So, there’s the story told by the events that happen which are reported upon. Then, there’s the story that’s told by the events that happen being connected together into a narrative for consumption. (Often, these first two stories are told hand-in-hand, but occasionally the way one receives event reportage does not involve a whole news article. Rather, it may just involve a headline or a tweet.) That’s not all. There’s also the story that connects the connected story into a higher narrative in the zeitgeist. For example, any story about a sex scandal among politicians is part of the zeitgeist of powerful men who engage in selfish, sexist, or hypocritical behavior. Out from this are angle stories that focus on specific periphery characters to flesh out the scene presented. For instance, the only time most political wives and mistresses are newsworthy is when their husbands are publicly apologizing to them. After all the events happen, or even as they are happening, editorialists will analyze the events from their particular slant. I’m sure I could keep layering on levels of narrative on top of narrative on top of narrative to continue describing all the layers of a “story” as it appears in the “news”.
In all this, a web of media narrative happens, tumbling forward from the mere reporting of events, into the appearance of a whole series of discoveries and compromises, as the weight of story creates more story and adjusts to fit into the network of other stories.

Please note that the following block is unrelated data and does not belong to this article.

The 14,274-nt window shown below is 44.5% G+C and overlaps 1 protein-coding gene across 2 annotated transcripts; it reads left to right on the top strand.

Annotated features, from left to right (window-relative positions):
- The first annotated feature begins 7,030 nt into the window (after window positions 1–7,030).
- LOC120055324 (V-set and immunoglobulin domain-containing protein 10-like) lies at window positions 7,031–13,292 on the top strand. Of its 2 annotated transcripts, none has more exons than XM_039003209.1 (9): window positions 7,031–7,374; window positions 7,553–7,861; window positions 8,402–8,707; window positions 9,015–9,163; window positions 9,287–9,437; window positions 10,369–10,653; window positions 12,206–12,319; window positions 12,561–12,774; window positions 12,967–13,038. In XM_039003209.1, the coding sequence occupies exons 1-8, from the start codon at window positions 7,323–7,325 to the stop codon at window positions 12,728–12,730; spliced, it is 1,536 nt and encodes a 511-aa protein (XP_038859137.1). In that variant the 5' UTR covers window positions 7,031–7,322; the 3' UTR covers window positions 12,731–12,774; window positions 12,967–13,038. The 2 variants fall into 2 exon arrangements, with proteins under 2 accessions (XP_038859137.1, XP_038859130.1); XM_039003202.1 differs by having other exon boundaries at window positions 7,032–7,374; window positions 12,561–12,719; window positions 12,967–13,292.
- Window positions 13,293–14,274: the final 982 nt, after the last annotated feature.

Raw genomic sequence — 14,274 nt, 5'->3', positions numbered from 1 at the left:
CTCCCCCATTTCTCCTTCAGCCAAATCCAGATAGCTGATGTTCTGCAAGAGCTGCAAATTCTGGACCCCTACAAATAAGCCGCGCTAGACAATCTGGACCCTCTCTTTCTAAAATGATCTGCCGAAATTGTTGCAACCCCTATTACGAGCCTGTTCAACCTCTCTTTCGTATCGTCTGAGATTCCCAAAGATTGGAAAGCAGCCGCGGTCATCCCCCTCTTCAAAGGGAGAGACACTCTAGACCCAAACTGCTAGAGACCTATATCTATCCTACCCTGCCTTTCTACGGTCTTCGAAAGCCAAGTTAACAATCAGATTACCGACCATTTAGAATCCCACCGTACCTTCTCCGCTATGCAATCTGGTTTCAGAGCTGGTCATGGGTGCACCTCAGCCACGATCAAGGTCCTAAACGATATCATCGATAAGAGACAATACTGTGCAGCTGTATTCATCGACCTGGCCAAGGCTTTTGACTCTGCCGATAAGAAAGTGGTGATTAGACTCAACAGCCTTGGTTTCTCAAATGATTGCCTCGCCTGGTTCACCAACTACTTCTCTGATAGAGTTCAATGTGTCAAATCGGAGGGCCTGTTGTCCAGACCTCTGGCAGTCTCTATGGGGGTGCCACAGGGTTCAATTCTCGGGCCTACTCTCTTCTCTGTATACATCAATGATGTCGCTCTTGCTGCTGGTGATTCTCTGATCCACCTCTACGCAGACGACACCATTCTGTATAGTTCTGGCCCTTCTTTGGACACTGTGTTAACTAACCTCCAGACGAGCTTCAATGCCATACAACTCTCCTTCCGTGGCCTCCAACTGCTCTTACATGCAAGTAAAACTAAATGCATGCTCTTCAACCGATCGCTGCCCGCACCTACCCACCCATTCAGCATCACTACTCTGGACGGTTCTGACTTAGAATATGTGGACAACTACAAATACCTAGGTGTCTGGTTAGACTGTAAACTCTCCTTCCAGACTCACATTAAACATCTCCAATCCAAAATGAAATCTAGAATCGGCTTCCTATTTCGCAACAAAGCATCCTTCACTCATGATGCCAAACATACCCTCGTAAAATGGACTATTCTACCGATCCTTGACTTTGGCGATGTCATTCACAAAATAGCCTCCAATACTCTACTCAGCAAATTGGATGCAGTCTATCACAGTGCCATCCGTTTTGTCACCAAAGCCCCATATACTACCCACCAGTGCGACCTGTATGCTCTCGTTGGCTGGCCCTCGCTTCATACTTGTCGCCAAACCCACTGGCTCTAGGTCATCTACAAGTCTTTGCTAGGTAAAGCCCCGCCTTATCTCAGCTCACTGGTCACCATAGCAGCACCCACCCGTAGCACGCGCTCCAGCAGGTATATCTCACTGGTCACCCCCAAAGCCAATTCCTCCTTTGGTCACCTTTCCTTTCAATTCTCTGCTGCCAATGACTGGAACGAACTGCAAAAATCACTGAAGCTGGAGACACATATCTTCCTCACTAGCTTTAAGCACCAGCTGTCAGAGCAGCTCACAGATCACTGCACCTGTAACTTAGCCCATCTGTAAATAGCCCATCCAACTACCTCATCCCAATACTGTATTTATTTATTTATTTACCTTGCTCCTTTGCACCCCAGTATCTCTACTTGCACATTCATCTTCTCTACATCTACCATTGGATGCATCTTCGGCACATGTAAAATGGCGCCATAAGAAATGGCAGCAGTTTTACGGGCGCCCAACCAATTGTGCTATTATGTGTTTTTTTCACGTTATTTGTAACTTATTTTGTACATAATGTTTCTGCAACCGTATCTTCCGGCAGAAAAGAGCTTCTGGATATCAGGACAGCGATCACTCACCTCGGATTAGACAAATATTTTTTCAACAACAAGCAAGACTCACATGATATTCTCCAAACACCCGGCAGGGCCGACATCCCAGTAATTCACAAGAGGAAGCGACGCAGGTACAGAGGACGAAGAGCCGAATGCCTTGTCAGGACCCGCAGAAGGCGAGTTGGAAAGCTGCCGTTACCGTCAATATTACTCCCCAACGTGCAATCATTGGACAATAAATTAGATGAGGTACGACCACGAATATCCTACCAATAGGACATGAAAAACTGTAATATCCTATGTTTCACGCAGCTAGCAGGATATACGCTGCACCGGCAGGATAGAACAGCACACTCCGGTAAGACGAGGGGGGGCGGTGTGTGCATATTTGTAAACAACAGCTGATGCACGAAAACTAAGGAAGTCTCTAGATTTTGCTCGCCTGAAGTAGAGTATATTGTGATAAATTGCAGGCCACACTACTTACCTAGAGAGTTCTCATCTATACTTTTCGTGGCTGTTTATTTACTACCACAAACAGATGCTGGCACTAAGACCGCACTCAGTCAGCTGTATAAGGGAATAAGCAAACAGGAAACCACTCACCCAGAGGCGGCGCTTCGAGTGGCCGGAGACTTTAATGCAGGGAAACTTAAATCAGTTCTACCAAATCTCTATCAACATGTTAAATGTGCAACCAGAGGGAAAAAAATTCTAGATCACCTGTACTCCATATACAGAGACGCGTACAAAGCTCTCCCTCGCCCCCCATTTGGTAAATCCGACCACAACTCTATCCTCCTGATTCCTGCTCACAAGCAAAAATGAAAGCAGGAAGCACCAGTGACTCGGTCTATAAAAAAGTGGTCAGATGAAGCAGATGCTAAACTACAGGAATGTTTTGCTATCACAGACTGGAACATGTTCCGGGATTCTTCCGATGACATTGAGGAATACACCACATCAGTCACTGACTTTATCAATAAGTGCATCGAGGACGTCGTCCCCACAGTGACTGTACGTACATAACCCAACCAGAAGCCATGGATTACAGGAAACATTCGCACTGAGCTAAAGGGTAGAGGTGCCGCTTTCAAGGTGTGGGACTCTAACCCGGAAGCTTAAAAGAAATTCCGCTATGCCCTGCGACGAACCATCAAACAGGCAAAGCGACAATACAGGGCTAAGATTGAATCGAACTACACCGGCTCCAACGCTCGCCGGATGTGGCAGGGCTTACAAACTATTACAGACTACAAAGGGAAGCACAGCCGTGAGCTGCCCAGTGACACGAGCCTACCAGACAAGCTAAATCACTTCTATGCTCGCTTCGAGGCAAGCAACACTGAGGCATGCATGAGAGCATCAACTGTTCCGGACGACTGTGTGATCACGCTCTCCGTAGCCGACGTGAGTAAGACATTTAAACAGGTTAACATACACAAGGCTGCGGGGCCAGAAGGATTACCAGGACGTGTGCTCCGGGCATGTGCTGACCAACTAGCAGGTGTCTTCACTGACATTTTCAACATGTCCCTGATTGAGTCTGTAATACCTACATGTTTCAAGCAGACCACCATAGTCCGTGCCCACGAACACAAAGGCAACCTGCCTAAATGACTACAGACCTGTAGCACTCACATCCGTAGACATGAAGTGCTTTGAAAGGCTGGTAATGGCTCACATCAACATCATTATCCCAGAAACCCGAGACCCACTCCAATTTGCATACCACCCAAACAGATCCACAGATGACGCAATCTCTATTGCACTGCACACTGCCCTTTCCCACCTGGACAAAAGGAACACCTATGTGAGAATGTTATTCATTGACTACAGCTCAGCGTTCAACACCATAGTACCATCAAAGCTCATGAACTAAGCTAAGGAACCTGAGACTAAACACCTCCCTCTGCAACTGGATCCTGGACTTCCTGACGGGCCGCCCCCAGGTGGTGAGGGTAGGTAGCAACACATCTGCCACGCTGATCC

I mention this because it doesn’t just happen in the news.
There’s the narratives of the author’s book, then of the author, then the narratives constructed by the story of the critical reception, the story of what people talk about when they talk about your characters or plot, then of the author’s public appearances, then of the blog, the friends, what your friends say about the book, then the narratives that you feel are influenced by the book or that influence the book, then the narrative of books as they relate to other books in the author’s career. Oh, there’s more. There’s a narrative in every conversation, or pieces of them tumbling through the zeitgeist half-formed, malformed, broken and still spilling into the aether of life whole across space and time.
There are all narratives that influence the interpretation of the book, the author, the place they have in the world of books and the world beyond books.
Every book, every creative act, every act that works for change in the world, creates a spiraling sea of narratives peripherally related to the central one.